Thus, the language employed in Section 299 itself would manifest that proof regarding the abscondence of the accused person and the negligible prospect of his immediate arrest is something to be looked into and satisfied before recording the deposition of the witnesses.

The Court noted that there was no Supreme Court judgment to this effect. However, reliance was placed on the Allahabad decision of Emperor v. Rustom [AIR 1915 All 411] where it was held that the court which records the proceedings under it must first of all record an order that in its opinion it has been proved that the accused has absconded and that there is no immediate prospect of his arrest.

2) If the court has only recorded the evidence of the witnesses in the trial against the co-accused, can the court conducting the subsequent trial, after apprehending the absconding accused, pass an order recording the existence of the above facts and transfer such evidence to the subsequent trial on the strength of such an order?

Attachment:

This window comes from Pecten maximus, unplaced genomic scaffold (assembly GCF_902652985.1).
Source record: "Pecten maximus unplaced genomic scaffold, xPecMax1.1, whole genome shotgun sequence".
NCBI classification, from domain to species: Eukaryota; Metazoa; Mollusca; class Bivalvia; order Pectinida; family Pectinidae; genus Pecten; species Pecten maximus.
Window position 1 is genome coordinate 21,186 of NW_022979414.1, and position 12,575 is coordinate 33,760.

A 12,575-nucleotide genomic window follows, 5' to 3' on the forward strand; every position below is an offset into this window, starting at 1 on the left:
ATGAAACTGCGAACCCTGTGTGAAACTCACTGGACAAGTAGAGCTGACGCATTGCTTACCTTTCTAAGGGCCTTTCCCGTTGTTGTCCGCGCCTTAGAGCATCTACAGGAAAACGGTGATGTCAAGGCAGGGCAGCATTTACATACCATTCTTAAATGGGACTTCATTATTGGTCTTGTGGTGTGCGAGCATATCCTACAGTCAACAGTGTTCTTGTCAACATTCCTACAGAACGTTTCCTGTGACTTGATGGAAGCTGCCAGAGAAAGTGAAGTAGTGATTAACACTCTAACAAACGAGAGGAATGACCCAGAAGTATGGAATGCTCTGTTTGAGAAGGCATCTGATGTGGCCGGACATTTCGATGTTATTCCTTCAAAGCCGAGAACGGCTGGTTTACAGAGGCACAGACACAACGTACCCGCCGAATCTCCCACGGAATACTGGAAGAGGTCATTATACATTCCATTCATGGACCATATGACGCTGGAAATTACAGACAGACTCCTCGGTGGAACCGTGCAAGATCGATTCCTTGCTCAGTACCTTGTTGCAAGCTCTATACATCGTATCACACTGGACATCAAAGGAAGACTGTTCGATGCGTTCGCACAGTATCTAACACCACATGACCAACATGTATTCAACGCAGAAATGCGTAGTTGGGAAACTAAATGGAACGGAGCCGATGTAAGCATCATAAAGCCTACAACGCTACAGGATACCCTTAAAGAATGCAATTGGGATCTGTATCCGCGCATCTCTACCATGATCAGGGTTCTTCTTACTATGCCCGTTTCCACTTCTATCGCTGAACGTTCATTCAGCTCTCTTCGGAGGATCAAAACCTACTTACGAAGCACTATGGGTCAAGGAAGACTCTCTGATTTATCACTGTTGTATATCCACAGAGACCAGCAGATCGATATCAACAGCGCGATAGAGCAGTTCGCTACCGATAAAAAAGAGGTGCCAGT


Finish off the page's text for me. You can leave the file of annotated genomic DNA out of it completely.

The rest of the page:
The Court answered this question in the negative. 

The exercise which ought to have been done by the trial Judge while recording the depositions of witnesses, in absentia the absconding accused persons in terms of Section 299, cannot be done by the Judge when the absconding accused is put to trial pursuant to his apprehension.

The Court noted that as laid down by several precedents, Section 299 being an exception to Section 273 of the Code and Section 33 of the Evidence Act, besides being apparently in conflict with the foundational tenets of criminal jurisprudence, requires strict compliance.

"It could, therefore, be held as a corollary that such proof with respect to abscondence and lack of possibility of an arrest is not a matter to be gone into at the time of the subsequent trial, after apprehending the accused, who was absconding. In other words, proof with respect to abscondence of the accused is a condition precedent to record deposition of witnesses for the purpose of Section 299; enabling its use in the subsequent trial against those absconded but later apprehended."